When a business firm becomes insolvent, but would not want to cease operations, one legal means it can employ to save itself from overwhelming debts and regain control of its finances is Chapter 11 of the US Bankruptcy Code.
Insolvency puts any business firm’s existence at risk, but business owners should know that while they are legally bound to pay their creditors, the law can also save and protect them from being harassed by creditors and loan collectors, as well as allow them to design a scheme that will make settlement of debts more affordable. And, as stated above, one way is by seeking protection from Chapter 11 bankruptcy.
Majority of business firms shy away from Chapter 11, as much as possible, because it is complex, time-consuming, risky and very expensive; however, it is also the only bankruptcy chapter that will allow firms, with loan amounts exceeding the limit set in Chapter 13, to restructure their debt payment and continue operations at the same time.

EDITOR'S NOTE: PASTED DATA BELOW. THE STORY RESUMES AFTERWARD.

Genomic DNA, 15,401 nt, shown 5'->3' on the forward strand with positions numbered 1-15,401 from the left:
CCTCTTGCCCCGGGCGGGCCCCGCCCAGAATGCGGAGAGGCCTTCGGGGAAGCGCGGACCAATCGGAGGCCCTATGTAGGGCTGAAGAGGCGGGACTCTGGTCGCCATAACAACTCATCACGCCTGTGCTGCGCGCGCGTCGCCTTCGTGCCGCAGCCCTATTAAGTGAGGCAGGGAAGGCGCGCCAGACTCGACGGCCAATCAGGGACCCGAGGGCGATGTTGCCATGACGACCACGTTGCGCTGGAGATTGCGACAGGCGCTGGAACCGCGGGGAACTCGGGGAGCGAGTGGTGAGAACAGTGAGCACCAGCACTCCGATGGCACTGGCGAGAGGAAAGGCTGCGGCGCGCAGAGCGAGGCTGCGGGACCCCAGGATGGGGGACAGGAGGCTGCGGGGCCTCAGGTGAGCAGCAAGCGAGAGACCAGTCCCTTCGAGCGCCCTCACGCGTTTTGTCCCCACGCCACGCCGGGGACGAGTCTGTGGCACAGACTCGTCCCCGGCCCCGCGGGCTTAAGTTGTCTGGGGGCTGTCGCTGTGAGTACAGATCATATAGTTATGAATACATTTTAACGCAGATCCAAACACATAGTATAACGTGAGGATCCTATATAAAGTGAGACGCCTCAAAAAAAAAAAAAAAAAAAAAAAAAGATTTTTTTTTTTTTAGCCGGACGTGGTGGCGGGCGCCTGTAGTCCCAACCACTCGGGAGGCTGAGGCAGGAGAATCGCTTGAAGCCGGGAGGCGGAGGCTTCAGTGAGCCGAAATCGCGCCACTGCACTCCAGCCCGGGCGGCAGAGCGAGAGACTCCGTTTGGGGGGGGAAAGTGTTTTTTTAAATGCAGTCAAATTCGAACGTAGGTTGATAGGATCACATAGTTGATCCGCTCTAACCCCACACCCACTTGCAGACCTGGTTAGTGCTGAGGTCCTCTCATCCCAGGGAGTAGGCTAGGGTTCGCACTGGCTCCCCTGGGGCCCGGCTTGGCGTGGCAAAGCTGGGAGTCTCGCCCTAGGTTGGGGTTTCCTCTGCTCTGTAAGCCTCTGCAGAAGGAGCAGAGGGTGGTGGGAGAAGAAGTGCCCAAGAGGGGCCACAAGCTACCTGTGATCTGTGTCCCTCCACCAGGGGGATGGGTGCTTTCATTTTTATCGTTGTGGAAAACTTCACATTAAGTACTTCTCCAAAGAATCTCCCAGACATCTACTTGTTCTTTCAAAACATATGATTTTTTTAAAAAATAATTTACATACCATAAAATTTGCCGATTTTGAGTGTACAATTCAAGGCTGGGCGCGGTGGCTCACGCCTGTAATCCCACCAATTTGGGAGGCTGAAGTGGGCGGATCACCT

Chapter 11 bankruptcy, also known as business bankruptcy, may be filed by limited liability companies, corporations, partnerships and sole proprietorships. Both small businesses and giant corporations can be eligible to seek protection from it.
This reorganization type of bankruptcy requires firms to design a payment plan, which the court will then approve. There are even instances when the court would reduce the firm’s liabilities, such as through the discharge of unsecured debts, to make payment easier and profitability, achieved faster.
Chapter 11 can also be considered a liquidation bankruptcy since the debtor or company can choose to sell some of its assets and properties, instead, to be able to pay its creditors. A debtor, however, who has already filed chapter 11 in the last 6 months or 180 days, wherein this application resulted in a dismissal or the debtor either failed to comply with the court’s mandates or failed to appear in court, is prohibited from filing another case.
It is necessary that businesses intending to file a Chapter 11 bankruptcy understand everything about this chapter, in particular, and about bankruptcy, in general. The website of Ryan Ruehle, with the address http://ryanruehlebankruptcy.com, can provide debtors with the vital information that they need to know.